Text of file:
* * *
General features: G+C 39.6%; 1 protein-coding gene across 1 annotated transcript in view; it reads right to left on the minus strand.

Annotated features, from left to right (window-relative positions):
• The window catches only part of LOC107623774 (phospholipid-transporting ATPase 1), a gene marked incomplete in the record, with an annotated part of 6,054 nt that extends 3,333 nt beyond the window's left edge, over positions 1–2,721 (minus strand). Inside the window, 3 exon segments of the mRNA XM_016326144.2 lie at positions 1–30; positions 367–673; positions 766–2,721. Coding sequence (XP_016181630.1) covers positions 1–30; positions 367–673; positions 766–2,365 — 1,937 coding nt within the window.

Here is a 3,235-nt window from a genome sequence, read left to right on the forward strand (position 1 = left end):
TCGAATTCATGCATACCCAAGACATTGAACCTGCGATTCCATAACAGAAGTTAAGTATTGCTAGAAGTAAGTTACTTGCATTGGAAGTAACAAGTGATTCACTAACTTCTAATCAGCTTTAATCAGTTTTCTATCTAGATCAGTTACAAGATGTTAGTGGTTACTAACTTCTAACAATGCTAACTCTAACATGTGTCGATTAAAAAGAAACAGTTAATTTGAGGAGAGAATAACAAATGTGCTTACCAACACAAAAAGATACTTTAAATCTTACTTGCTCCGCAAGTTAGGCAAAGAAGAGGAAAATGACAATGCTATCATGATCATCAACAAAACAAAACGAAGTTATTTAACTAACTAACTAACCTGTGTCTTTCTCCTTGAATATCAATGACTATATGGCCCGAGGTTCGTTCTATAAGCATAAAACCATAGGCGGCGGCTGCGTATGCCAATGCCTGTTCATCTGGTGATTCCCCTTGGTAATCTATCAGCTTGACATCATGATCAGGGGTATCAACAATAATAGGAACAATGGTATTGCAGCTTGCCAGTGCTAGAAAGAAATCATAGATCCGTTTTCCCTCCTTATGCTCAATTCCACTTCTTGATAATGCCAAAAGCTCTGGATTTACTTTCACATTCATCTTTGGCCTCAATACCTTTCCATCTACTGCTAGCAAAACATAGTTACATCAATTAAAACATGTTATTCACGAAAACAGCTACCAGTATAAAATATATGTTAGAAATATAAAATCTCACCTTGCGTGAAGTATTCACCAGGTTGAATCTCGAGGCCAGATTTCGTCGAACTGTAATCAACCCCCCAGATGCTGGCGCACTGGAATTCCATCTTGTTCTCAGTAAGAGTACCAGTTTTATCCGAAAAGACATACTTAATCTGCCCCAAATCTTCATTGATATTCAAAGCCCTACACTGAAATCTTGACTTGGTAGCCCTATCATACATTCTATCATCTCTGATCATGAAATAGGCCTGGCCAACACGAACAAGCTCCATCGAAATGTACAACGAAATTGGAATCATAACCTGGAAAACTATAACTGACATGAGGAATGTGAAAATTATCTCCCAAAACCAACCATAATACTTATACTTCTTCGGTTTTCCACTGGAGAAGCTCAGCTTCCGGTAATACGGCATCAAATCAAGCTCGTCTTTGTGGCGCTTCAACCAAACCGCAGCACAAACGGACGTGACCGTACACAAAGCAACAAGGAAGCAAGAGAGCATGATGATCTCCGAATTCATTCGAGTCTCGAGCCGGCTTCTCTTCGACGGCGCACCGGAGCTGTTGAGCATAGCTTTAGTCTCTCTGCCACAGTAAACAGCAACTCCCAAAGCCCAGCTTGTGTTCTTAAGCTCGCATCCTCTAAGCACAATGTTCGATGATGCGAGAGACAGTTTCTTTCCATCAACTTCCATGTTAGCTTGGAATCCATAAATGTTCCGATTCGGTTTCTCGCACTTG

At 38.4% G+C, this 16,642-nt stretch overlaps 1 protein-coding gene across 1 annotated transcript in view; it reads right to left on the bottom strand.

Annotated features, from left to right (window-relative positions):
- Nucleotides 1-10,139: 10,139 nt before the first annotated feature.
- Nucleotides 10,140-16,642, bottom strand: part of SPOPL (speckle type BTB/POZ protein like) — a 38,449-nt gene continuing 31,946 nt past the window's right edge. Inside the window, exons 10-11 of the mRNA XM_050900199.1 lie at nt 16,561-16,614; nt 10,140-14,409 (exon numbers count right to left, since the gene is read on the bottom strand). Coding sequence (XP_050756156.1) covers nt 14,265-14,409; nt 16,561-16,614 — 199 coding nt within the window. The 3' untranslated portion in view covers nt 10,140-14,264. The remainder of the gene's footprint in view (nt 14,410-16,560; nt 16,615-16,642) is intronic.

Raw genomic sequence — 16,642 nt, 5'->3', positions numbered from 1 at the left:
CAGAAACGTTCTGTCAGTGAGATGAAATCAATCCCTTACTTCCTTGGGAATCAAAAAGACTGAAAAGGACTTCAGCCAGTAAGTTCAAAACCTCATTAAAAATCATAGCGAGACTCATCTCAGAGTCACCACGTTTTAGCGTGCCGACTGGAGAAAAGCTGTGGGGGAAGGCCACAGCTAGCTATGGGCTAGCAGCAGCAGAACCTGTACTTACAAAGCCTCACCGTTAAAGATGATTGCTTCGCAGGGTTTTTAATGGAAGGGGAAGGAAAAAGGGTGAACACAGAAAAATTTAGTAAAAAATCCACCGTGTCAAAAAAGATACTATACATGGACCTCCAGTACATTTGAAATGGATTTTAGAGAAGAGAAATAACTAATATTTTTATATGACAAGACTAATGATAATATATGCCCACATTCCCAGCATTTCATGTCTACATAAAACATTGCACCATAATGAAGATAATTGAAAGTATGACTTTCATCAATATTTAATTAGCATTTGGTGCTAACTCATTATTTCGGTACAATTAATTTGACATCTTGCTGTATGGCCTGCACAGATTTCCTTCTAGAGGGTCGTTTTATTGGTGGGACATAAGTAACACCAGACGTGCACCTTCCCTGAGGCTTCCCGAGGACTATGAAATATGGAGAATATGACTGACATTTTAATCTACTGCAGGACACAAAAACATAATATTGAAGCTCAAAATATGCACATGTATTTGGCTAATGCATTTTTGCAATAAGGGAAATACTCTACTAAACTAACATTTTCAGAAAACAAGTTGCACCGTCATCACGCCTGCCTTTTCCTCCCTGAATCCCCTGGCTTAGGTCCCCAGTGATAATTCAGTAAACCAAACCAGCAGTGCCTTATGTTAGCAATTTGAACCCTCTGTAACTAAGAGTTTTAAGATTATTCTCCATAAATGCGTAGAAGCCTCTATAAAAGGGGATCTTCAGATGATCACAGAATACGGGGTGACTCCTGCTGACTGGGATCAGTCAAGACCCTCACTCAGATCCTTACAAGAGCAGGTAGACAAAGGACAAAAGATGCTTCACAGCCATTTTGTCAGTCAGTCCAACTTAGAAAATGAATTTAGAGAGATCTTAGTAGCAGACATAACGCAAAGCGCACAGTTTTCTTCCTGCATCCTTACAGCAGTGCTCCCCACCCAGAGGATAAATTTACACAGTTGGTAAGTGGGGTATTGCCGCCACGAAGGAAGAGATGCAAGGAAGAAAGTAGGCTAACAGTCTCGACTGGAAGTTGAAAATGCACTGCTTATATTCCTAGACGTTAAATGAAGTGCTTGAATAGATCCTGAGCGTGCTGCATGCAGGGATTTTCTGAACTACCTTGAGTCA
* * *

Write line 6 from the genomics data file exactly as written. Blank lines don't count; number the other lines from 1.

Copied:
At 38.4% G+C, this 16,642-nt stretch overlaps 1 protein-coding gene across 1 annotated transcript in view; it reads right to left on the bottom strand.